As we started to give up on Zoom parties and venture out again into the streets and restaurants, we had to relearn the art of common conversation and it was harder than we imagined. We couldn’t inquire where our friends had been last weekend or ask to see their holiday snaps for obvious reasons. So we talked about Covid. We complained about the restrictions or showed off our knowledge of new rules coming down the line. And, best of all, we asked of one another whether we were equipped with J&J, AstraZeneca, or Pfizer. We described the symptoms that had accompanied the jabs and, with the second one in the arm, we walked away from the existential precipice and felt invincible again. We completely forgot, for a moment at least, that people get sick and die for many reasons, not just Covid.


July

Learning something doesn’t mean we won’t have to re-learn it one day


Airports can be daunting at the best of times. As any frequent flyer will know, there is a certain art to moving efficiently through the various stages of international travel. The booking process, the check-in, baggage drop, security checks, passport control, and boarding all require a bit of practice to keep things smooth. But, as we took to the skies again, we found ourselves having to relearn a whole new set of skills. We had to understand that every country had a colour. We had to get used to the fact that airlines rescheduled and cancelled flights at will, to say nothing of the PLFs and PCRs. We arrived at the entrance armed with every paper we could think of and, even still, some of still managed to get turned away at the door.


August

Don’t assume our parents know where their children go to school


As new and returning students walked onto Campus for the first day of a new school year, there was a semblance of normality for many of us. At least the students were actually walking on Campus, which is not something that we could say for their parents. And then it dawned on us that, it you take into consideration the number of new students we have each year, the majority of our parents had never walked around the school. They had never seen their son or daughter stand on the stage. They had never stood on the touch line on a cold, November Saturday morning. They had never attended a social event, a parent’s evening, or international festival. Yes, they were being updated on our latest Covid protocols and, where time permitted, our plans and initiatives. But, in reality, they really had no idea what it feels like to be a part of our diverse international community.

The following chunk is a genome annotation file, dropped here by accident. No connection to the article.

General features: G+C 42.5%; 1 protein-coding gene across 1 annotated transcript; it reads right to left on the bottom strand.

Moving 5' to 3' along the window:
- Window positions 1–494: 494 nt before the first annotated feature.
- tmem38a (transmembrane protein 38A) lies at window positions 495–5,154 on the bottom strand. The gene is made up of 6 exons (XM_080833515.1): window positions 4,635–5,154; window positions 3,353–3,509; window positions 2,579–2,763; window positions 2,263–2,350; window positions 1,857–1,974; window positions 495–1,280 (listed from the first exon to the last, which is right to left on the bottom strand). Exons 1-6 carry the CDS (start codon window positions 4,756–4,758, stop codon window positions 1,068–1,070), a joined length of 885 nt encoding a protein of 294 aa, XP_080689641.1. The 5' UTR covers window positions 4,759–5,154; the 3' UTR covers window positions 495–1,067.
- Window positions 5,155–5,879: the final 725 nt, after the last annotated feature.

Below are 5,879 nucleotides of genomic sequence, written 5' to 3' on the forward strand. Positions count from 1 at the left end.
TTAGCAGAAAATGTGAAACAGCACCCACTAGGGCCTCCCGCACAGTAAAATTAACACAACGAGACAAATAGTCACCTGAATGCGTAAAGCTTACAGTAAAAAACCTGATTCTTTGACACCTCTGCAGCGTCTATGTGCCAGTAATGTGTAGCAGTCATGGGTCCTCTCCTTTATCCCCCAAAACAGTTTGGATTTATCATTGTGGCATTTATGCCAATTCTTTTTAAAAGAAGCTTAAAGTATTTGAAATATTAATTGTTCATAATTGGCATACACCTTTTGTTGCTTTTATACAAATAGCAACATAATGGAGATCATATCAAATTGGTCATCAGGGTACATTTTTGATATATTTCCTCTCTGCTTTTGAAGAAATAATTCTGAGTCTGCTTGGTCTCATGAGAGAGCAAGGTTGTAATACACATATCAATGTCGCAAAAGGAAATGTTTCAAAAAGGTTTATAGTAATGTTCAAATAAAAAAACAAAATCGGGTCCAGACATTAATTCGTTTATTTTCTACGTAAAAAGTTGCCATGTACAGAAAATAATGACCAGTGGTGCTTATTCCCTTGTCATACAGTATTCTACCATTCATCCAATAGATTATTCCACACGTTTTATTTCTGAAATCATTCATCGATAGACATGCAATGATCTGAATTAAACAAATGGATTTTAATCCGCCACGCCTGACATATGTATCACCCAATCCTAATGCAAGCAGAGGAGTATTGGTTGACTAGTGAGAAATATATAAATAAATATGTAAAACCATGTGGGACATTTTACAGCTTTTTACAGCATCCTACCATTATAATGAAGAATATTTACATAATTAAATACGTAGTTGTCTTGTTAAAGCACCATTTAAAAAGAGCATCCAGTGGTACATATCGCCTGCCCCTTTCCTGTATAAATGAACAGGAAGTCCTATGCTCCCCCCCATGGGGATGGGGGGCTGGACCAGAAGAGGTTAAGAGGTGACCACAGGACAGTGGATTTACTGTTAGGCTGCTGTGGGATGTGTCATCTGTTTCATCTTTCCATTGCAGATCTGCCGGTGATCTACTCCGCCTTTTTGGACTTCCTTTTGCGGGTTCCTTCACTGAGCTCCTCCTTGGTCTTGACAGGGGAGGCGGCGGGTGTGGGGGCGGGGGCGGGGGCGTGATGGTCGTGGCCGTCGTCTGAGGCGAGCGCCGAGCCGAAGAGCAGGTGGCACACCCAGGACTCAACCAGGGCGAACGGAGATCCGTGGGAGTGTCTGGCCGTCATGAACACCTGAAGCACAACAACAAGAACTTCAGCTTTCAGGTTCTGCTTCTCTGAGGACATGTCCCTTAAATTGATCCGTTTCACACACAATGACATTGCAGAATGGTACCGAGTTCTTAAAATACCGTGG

September

Learning to live with the virus begins by making things simple again


Back in the Fall of 2020, we had produced impressive and sometimes glossy Reopening Plans. One year on, however, these pages on our website were suffering from endless revisions and updates. They were like a a badly edited Wikipedia entry. And, in any case, by this time, the crisis was not so much a disruption in life as the way life now was. We no longer had to define social-distancing or phrases such as “hybrid learning”. We just had to find a way of making things simple again. As a wise man once said, Make things simple to understand, but also simpler to live with. It’s really that simple.


October

The problem with Covid is that it might not kill you


By this point in the year, it was clear that the vaccines were having their desired outcome. The chances are that most of us will get Covid at some point, but the likelihood of us being extremely sick are really very small. But as we breathed a sigh of relief, many of us found ourselves struggling to catch our breath. The tiredness was inescapable and no amount of sleep at the weekends seemed sufficient to recharge our metaphorical batteries. For adults, this has led in some parts of the world to the “Great Resignation”, as people start to chose to spend their time differently. For children, however, the global reality (thankfully outside most of our schools) is stark. In a 2020 global survey commissioned by Save the Children, it was reported that 8 out of 10 children felt like that were learning little or nothing at all. Two thirds said that they had heard nothing from their teachers during the lockdowns. More than 8 out of 10 reported an increase in negative feelings. The problem with Covid is that what doesn’t kill you, doesn’t always make you stronger.


November

Learn the letters of the Greek alphabet


I guess that we just have to do the maths. Covid has been with us now for almost 2 years. That’s 730 days and we have just arrived at Omicron, the 15th letter in the Greek alphabet and nine more letters to go. In other words, we are 62.5% into this thing. So by my (rough) calculations, we should be done in another 430 days or Wednesday 15 February 2023 to be precise. And even if I’m wrong, the point is that we aren’t out of the woods yet. Deep down we all know it.


December

We will return to better. Again.


I said it last year and I will say it again. We will. Of that, I have no doubt. 2022 is the new 2020 and none of us are anything if we lose hope. So here’s to overhoping and to the thought of better days to come.



Photo by Behnam Norouzi on Unsplash